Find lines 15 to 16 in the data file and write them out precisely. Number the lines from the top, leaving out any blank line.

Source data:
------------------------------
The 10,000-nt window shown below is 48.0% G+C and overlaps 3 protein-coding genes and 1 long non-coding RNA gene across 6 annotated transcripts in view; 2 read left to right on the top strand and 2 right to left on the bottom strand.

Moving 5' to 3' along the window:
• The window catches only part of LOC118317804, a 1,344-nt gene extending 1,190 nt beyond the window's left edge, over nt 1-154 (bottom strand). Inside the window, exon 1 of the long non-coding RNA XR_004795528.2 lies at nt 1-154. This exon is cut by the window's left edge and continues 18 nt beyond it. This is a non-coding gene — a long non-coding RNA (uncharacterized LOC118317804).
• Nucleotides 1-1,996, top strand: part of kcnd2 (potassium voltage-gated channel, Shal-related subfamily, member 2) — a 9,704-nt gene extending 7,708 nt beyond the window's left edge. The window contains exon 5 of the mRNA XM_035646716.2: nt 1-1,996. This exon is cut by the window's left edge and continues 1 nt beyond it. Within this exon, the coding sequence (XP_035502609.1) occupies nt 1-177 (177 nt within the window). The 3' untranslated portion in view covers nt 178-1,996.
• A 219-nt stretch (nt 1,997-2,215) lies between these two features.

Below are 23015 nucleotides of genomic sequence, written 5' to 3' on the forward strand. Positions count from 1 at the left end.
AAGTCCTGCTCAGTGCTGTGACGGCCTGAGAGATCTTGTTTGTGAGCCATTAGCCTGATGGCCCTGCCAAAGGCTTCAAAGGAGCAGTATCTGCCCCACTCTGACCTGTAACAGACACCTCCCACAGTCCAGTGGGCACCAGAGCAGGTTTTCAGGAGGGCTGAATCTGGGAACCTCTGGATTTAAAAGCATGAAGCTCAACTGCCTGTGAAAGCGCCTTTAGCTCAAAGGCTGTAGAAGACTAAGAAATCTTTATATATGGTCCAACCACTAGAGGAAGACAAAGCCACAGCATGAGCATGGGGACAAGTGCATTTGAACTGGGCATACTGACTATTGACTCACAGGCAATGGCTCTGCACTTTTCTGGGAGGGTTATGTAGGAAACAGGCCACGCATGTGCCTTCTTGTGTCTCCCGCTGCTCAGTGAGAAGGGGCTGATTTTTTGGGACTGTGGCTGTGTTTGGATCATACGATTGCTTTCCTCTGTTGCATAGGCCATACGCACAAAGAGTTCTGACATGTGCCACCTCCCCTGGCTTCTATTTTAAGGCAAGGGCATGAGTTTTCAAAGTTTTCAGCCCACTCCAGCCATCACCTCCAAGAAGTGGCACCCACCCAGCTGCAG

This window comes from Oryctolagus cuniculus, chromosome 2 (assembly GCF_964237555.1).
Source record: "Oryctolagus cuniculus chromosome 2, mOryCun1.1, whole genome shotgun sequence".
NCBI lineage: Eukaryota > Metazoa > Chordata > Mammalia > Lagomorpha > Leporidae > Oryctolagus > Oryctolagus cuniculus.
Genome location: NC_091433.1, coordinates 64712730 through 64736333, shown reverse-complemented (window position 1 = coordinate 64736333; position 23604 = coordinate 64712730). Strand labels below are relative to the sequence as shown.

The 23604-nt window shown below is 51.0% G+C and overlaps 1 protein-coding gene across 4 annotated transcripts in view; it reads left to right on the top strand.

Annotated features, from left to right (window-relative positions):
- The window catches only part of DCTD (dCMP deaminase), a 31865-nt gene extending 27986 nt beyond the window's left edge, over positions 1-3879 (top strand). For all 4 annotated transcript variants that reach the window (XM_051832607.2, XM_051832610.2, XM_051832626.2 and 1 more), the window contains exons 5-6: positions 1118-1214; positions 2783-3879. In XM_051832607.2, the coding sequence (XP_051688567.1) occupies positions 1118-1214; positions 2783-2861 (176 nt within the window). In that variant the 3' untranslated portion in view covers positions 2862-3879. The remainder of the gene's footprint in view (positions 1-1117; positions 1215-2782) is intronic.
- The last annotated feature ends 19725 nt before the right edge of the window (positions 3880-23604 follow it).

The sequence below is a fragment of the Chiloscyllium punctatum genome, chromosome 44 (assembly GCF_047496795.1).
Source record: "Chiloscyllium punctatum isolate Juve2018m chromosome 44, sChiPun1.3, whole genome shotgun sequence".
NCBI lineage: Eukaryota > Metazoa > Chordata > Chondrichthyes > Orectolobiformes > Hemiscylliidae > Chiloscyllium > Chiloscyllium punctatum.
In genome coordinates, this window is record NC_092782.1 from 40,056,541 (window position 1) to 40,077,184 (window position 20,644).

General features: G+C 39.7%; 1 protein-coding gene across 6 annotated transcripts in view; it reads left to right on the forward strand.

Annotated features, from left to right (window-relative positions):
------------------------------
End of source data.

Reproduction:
- The last annotated feature ends 19725 nt before the right edge of the window (positions 3880-23604 follow it).

The sequence below is a fragment of the Chiloscyllium punctatum genome, chromosome 44 (assembly GCF_047496795.1).